On Eugene V. Debs’ birthday, no less.
In Minneapolis’ city council election last night, an interesting thing happened: a Socialist candidate came close to defeating a conventional Democrat. Only 131 votes separated Ty Moore, a Socialist and former bus driver, from Alondra Cano in Minneapolis’ Ward 9. No victor has been declared because the election is a ranked-choice system and neither candidate has yet received a sufficient margin to call the election.
Moore remarked in a recent interview that he would like to see “an independent, working-class, Left political party that is viable in this country,” and if he wins a seat in Minneapolis, a wealthy city owned for generations by Democrats, it would be an upset worthy of notice. Moore received endorsements from the Green Party, SEIU, the Democratic Socialists of America Twin Cities, and Socialist Action, but did not receive support from several major unions, including Minneapolis Regional Labor Federation AFL-CIO, AFSCME Council 5, a local IBEW chapter, the International Union of Operating Engineers, and the Laborers District Council of MN & ND, all which endorsed his Democratic opponent. Nonetheless, Moore out-raised his opponent $46,074 to $29,470.
Regardless of whether Moore wins his bid to become the first Socialist elected to the Minneapolis City Council in modern history, his viable candidacy suggests that, at least in Minneapolis’ struggling Ward 9, voters are beginning to act on a the gap they perceive between Democratic rhetoric and the actual governance of Democrats when they hold political power. While the Republican party, at all levels, has been susceptible to pressure from its furthest right blocs for decades, over the last generation or two the national Democratic party has been relatively impervious to challenges from the Left. (This regardless of the popular narrative surrounding the outcome of the vote in Florida and the Green Party’s Ralph Nader “stealing” the 2000 election from then-Vice President Al Gore.)
The diminishing influence of the political Left over the national Democratic party can be traced from Eugene McCarthy’s challenge to his party’s (quasi-liberal) sitting President in 1968, to George McGovern’s landslide loss in 1972, to Jimmy Carter’s outsider candidacy in 1976 and the unsuccessful presidency that followed, to Ted Kennedy’s primary challenge to his party’s sitting President in 1980, and finally to the emergence of the New (centrist) Democrats in the wake of Walter Mondale’s landslide loss in 1984. Democrats who lived through the difficult years of the 1970s, 1980s, and early 1990s might be justified in saying that policy matters little when one doesn’t hold the offices necessary to turn policy into governance, but the records of Clinton and Obama-era Democrats suggest a party which runs on liberal policy but governs as centrist establishmentarians or, at best, incrementalists. This multi-generational trend likely has hundreds of variations at state and local levels, and it may not represent the state of relations between the Democratic party and its left-most potential constituents in every case. However, serious questions remain: Why has the Democratic party been so free from pressure on its left? Can this situation endure? If so, under what conditions can Democrats continue to fend off challenges from the Left?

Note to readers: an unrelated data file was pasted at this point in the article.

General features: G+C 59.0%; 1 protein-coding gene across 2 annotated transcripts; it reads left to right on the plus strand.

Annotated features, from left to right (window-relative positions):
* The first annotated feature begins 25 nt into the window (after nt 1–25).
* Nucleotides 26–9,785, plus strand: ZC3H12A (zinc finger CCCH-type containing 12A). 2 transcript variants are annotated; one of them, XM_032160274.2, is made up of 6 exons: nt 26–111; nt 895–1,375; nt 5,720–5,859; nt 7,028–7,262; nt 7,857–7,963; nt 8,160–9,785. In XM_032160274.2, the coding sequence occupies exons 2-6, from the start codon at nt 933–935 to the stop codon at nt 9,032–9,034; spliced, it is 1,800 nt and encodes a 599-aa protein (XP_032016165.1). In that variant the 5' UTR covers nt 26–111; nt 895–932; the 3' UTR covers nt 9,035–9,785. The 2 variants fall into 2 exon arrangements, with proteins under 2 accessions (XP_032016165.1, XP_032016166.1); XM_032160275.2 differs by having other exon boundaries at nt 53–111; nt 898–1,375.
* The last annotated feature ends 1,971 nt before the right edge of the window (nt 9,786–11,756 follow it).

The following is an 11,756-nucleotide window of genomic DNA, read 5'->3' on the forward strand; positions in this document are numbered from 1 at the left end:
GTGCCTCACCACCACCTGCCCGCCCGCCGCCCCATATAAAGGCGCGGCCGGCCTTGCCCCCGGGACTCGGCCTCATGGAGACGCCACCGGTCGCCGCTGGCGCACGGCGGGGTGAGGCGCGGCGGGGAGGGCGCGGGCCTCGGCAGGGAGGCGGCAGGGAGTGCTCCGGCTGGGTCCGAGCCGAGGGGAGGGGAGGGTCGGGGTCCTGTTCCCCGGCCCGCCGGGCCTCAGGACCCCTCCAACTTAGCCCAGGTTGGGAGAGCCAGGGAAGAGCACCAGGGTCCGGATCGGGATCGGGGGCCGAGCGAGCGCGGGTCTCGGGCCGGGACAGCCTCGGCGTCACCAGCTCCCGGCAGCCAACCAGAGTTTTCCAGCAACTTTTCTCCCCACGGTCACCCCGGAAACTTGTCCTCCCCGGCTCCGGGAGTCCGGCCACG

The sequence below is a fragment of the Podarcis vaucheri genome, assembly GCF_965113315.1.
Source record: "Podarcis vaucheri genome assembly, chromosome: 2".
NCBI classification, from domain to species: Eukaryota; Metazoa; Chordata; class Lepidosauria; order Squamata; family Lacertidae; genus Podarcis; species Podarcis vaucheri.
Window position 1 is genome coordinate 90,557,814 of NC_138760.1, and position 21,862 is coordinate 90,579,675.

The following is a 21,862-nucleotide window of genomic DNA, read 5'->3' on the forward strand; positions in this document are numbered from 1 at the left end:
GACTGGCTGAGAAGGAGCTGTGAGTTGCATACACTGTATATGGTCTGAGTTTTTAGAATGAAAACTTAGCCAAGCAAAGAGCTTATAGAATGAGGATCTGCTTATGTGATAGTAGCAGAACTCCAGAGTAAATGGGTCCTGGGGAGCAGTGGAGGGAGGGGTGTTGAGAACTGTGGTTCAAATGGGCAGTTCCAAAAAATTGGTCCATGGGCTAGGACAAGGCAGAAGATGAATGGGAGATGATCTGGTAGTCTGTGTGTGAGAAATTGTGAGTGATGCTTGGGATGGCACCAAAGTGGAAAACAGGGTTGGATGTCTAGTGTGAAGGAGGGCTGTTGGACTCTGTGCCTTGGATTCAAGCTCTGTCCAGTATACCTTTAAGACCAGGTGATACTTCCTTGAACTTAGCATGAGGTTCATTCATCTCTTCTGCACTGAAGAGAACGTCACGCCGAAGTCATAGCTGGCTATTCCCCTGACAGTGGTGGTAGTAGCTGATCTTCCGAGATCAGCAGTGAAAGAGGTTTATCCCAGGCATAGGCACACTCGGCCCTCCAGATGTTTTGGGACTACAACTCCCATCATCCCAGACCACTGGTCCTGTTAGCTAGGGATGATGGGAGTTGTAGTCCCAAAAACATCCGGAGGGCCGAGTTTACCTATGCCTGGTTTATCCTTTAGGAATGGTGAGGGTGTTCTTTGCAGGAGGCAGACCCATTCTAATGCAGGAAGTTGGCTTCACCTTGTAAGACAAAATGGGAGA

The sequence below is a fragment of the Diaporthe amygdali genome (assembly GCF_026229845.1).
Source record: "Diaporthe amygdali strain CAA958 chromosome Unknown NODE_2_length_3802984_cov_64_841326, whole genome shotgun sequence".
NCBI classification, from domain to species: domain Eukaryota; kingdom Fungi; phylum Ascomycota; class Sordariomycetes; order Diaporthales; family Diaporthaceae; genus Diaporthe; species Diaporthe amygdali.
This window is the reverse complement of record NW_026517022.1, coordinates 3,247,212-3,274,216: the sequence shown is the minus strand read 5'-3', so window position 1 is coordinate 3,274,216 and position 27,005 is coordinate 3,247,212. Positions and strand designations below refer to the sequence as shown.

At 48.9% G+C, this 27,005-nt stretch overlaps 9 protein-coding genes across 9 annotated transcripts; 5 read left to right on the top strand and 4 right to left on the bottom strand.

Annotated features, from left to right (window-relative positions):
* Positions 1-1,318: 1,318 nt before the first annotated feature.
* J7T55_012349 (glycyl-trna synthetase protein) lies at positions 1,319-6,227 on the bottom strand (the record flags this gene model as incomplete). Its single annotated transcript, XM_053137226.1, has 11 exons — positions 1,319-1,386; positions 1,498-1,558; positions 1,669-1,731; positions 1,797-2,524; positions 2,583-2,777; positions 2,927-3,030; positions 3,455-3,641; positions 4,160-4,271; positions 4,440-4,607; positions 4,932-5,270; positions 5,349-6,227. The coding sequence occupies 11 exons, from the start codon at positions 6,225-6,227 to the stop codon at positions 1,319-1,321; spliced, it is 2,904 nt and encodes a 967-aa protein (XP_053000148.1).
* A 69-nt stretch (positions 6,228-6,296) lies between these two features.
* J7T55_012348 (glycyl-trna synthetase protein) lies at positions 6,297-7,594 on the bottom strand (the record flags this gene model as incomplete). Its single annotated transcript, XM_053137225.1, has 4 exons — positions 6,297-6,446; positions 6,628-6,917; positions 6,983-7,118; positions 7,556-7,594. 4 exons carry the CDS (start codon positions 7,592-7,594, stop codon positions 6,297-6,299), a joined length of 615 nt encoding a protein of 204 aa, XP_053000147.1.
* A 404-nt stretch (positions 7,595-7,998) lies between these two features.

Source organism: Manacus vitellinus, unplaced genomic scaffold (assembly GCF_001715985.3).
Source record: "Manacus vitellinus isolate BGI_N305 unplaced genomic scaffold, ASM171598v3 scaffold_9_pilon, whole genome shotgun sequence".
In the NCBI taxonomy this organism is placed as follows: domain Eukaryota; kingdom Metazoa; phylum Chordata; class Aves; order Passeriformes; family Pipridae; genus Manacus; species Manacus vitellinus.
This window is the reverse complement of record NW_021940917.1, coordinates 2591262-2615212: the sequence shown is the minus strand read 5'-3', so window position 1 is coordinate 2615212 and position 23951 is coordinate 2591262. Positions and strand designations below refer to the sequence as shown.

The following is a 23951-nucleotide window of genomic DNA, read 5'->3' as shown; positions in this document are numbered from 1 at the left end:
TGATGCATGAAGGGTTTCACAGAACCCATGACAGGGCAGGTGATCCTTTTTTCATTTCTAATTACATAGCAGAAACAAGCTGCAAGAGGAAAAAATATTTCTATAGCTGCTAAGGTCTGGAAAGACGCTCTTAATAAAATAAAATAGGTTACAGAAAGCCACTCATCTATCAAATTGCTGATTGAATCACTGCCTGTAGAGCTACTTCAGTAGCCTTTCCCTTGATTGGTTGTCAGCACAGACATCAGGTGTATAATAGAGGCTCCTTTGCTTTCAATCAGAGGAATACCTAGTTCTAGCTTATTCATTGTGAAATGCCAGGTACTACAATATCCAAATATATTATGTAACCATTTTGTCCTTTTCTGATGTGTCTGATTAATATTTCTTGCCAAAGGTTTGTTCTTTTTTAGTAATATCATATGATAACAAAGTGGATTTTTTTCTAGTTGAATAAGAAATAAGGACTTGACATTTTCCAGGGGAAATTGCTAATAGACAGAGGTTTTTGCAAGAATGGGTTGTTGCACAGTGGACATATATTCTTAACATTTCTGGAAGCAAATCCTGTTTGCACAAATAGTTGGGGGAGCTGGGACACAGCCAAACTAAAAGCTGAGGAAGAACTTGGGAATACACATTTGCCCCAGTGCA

One wonders where the next viable challenge to Democratic politicians’ claims to progressive, or even liberal, principles will originate. Will Hillary Clinton face serious challenge from her left in 2016, or will the Democratic Party re-embrace Clintonism as it attempts to retain control over the White House? Will the most liberal and progressive constituents of the Democratic Party remain loyal after Barack Obama, a quasi-progressive ideologue turned moderate conservative president, leaves office? Where will progressive and liberal voters wind up in states where the Democratic Party has conceded significant ground to the latest iteration of far-right Republican governors and state legislators? How long will those voters tolerate Democratic candidates who sprint to the center, hoping to capture enough votes from the middle to eke out a general election victory and regain control?
Up until now, questions like these might seem foolish or at best politically naive, but a Socialist candidate just gave a well-supported Democrat a serious electoral challenge in one of the bluest cities in the United States. It would be foolish to look for a tidal change at the national level in the next three years, but perhaps some serious erosion is finally occurring at the local level. Ty Moore just might be the beginning of something, rather than simply a flash in the pan. Time, as it always does, will tell.